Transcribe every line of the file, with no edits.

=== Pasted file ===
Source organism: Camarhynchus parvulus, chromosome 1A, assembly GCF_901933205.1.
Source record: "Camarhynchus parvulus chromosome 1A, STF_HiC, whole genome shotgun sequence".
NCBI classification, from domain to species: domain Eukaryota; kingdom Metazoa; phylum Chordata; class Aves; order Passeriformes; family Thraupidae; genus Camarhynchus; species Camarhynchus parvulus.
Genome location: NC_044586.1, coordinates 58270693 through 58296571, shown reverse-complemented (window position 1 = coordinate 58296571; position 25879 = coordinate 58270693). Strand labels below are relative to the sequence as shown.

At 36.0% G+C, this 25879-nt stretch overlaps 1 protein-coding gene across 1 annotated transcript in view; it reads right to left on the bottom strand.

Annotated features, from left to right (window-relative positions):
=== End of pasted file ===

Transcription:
Source organism: Camarhynchus parvulus, chromosome 1A, assembly GCF_901933205.1.
Source record: "Camarhynchus parvulus chromosome 1A, STF_HiC, whole genome shotgun sequence".
NCBI classification, from domain to species: domain Eukaryota; kingdom Metazoa; phylum Chordata; class Aves; order Passeriformes; family Thraupidae; genus Camarhynchus; species Camarhynchus parvulus.
Genome location: NC_044586.1, coordinates 58270693 through 58296571, shown reverse-complemented (window position 1 = coordinate 58296571; position 25879 = coordinate 58270693). Strand labels below are relative to the sequence as shown.

At 36.0% G+C, this 25879-nt stretch overlaps 1 protein-coding gene across 1 annotated transcript in view; it reads right to left on the bottom strand.

Annotated features, from left to right (window-relative positions):